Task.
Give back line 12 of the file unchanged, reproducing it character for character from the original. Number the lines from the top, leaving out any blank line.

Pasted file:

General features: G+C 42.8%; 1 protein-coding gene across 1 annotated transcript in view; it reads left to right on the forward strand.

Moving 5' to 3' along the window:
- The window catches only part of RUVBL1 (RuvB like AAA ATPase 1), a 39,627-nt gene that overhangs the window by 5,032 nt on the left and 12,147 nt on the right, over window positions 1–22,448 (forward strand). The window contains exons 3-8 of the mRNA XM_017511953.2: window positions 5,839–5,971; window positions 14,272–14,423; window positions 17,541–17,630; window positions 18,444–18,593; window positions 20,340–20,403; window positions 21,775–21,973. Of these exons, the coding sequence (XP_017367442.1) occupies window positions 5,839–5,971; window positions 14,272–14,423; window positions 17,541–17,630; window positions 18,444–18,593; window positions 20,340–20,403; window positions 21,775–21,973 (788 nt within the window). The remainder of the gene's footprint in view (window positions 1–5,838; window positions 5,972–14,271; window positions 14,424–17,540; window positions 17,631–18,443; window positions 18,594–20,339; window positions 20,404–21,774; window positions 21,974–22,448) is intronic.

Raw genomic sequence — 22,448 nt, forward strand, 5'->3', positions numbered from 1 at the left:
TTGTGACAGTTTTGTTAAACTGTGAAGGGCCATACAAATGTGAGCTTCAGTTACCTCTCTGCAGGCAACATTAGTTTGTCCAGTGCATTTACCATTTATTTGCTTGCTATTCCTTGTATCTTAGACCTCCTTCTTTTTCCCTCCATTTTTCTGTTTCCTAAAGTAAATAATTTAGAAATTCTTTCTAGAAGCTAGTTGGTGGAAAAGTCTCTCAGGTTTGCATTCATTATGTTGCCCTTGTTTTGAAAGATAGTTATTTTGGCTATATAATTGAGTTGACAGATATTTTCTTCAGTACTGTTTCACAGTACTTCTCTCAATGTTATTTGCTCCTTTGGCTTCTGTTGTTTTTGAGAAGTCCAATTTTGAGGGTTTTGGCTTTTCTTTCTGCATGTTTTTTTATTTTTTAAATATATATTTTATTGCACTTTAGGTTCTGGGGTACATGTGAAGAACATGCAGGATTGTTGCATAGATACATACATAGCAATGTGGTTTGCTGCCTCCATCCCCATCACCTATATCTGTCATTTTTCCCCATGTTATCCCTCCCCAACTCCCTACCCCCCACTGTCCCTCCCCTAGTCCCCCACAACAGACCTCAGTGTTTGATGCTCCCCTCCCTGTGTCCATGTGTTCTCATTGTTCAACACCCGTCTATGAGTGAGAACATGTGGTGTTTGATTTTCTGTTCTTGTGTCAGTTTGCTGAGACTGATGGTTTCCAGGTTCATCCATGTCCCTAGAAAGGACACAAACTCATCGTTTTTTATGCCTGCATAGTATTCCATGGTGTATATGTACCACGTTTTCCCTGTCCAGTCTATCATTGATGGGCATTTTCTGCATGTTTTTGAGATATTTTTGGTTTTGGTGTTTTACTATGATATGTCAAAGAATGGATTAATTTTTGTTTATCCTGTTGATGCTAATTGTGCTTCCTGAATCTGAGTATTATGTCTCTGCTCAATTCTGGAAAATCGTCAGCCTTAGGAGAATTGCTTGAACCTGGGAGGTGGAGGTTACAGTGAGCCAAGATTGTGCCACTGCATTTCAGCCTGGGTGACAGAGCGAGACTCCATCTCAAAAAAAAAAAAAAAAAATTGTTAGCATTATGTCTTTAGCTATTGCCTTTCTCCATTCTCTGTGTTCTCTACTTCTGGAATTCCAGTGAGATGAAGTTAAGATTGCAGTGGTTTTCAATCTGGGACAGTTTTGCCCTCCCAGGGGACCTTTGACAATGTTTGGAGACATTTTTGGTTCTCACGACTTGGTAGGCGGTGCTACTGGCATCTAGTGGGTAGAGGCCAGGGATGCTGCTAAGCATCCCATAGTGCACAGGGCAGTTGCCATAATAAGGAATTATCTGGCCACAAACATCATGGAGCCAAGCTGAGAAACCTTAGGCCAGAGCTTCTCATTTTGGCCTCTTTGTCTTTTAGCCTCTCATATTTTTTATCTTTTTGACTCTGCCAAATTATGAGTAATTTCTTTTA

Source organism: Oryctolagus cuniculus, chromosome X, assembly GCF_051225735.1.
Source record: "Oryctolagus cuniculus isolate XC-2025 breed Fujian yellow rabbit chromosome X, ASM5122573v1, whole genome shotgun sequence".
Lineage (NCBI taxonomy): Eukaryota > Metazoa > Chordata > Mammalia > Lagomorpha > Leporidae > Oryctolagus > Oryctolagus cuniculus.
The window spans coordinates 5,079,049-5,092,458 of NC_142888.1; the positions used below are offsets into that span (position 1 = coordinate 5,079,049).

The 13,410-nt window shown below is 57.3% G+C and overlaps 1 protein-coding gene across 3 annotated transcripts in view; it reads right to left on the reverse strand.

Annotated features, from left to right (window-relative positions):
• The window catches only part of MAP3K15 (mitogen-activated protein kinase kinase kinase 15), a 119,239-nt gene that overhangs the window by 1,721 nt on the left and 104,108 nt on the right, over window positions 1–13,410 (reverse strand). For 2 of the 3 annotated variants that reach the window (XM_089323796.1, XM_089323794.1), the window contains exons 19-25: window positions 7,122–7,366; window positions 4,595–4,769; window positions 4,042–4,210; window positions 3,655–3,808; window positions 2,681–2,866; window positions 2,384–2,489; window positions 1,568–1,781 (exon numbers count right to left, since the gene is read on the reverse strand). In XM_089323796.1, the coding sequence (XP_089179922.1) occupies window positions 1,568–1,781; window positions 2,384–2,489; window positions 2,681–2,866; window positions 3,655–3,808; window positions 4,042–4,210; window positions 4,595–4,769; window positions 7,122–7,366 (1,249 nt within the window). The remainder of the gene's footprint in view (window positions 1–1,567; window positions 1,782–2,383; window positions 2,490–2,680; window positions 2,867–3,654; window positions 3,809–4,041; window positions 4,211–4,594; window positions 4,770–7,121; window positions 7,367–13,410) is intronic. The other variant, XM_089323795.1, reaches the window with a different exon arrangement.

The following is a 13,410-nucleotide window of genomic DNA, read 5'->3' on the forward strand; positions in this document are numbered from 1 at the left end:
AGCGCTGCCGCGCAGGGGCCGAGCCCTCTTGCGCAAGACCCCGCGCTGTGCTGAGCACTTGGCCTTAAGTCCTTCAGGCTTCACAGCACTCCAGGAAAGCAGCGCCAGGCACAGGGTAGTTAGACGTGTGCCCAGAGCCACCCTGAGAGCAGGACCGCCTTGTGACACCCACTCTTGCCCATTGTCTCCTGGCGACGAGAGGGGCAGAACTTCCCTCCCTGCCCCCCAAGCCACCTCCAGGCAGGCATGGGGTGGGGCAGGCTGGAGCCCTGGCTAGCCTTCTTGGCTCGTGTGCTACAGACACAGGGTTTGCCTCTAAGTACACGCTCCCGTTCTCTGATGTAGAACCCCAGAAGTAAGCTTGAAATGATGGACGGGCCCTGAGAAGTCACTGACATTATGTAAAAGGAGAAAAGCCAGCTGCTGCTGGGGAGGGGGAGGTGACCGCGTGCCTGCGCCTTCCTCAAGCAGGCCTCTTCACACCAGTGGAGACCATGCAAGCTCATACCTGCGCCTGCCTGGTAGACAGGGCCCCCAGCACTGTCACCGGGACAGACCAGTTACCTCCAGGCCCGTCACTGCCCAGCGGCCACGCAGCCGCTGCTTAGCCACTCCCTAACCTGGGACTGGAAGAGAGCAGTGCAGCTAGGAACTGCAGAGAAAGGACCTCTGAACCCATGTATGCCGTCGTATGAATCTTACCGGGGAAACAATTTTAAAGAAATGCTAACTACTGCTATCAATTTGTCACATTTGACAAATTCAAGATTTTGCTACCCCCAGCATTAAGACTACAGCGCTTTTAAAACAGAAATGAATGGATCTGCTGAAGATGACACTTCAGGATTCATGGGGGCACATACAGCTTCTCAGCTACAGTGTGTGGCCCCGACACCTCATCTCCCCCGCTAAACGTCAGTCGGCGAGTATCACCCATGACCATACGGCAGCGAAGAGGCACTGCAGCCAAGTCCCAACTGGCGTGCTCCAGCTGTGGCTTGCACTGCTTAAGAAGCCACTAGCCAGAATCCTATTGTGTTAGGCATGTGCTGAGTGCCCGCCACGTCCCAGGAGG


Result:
• The window catches only part of MAP3K15 (mitogen-activated protein kinase kinase kinase 15), a 119,239-nt gene that overhangs the window by 1,721 nt on the left and 104,108 nt on the right, over window positions 1–13,410 (reverse strand). For 2 of the 3 annotated variants that reach the window (XM_089323796.1, XM_089323794.1), the window contains exons 19-25: window positions 7,122–7,366; window positions 4,595–4,769; window positions 4,042–4,210; window positions 3,655–3,808; window positions 2,681–2,866; window positions 2,384–2,489; window positions 1,568–1,781 (exon numbers count right to left, since the gene is read on the reverse strand). In XM_089323796.1, the coding sequence (XP_089179922.1) occupies window positions 1,568–1,781; window positions 2,384–2,489; window positions 2,681–2,866; window positions 3,655–3,808; window positions 4,042–4,210; window positions 4,595–4,769; window positions 7,122–7,366 (1,249 nt within the window). The remainder of the gene's footprint in view (window positions 1–1,567; window positions 1,782–2,383; window positions 2,490–2,680; window positions 2,867–3,654; window positions 3,809–4,041; window positions 4,211–4,594; window positions 4,770–7,121; window positions 7,367–13,410) is intronic. The other variant, XM_089323795.1, reaches the window with a different exon arrangement.